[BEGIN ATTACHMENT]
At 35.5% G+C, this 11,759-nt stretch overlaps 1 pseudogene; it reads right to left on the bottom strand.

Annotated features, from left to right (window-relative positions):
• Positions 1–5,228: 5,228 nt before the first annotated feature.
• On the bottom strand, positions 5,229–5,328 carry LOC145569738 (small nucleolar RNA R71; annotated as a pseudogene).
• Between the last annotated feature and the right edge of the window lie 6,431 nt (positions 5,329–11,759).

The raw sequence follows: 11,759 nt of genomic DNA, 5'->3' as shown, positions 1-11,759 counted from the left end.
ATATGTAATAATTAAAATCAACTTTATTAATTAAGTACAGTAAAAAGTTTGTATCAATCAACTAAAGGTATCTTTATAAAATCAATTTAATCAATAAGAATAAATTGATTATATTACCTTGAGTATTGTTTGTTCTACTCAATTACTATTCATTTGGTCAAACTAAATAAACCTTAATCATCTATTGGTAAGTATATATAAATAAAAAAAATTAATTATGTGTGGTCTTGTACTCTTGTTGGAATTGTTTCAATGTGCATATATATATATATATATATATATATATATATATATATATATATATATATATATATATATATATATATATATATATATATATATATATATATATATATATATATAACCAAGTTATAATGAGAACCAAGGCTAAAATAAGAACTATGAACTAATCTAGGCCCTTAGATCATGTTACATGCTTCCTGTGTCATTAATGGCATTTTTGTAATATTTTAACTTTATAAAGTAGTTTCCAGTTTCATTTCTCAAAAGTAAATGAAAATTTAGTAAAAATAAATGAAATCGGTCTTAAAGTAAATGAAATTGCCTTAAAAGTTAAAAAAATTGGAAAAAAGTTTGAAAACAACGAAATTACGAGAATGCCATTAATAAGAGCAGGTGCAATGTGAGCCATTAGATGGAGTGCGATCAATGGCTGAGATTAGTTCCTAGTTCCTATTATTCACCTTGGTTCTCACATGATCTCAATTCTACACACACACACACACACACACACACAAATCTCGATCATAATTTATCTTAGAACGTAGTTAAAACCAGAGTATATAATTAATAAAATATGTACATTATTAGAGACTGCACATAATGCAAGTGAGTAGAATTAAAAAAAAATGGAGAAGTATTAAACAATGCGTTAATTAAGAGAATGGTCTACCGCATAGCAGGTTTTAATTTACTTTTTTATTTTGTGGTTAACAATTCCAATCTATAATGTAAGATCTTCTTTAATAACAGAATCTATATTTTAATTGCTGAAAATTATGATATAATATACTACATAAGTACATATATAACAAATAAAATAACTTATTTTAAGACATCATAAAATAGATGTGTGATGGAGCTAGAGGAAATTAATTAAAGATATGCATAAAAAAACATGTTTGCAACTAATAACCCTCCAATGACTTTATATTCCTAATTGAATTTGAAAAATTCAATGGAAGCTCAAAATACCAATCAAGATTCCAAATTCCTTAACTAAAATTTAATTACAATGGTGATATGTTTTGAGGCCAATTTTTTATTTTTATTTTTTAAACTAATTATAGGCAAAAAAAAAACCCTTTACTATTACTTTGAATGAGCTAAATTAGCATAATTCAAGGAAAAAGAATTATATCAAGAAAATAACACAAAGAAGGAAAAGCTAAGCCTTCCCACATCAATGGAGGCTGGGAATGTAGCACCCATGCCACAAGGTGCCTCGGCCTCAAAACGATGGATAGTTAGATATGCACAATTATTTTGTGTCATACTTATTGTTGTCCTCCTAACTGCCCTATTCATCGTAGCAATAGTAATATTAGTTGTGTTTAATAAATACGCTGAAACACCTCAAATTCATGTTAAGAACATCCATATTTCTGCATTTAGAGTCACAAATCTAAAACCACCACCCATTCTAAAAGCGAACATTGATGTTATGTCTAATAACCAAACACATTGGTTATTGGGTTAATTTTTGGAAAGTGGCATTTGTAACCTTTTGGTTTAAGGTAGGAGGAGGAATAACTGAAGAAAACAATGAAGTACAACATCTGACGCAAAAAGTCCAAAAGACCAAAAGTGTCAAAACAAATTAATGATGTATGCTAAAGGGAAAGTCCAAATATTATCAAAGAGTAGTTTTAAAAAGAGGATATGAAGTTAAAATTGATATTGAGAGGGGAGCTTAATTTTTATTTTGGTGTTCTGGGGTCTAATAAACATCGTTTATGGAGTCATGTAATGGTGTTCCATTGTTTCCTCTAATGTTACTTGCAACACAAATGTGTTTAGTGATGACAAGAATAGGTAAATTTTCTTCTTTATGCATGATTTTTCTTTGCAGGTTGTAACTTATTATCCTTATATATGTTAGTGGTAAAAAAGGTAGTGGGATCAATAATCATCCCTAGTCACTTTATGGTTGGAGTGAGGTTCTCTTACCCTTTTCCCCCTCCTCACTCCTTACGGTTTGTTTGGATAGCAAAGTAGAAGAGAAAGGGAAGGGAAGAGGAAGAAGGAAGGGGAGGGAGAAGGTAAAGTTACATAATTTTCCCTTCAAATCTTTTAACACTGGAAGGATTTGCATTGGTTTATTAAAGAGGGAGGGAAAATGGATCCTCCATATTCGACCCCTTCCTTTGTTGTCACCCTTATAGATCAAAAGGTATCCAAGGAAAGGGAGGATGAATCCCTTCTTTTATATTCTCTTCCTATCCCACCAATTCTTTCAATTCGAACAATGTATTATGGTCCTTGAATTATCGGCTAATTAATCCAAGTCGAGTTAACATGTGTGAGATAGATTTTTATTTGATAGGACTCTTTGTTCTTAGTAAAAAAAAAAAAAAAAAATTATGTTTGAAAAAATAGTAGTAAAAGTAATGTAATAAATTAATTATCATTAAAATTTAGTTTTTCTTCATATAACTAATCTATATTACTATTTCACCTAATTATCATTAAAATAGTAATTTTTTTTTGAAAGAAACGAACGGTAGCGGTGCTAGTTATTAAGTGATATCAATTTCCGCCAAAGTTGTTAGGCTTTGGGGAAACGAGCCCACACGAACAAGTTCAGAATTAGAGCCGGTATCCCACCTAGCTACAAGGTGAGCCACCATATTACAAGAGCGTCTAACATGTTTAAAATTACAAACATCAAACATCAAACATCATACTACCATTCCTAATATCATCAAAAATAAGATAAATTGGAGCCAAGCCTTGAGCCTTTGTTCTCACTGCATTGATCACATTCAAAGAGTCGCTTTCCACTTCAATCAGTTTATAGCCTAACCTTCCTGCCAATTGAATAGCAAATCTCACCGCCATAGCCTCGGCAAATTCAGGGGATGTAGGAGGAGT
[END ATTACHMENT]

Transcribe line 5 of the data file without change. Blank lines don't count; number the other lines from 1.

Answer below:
• Between the last annotated feature and the right edge of the window lie 6,431 nt (positions 5,329–11,759).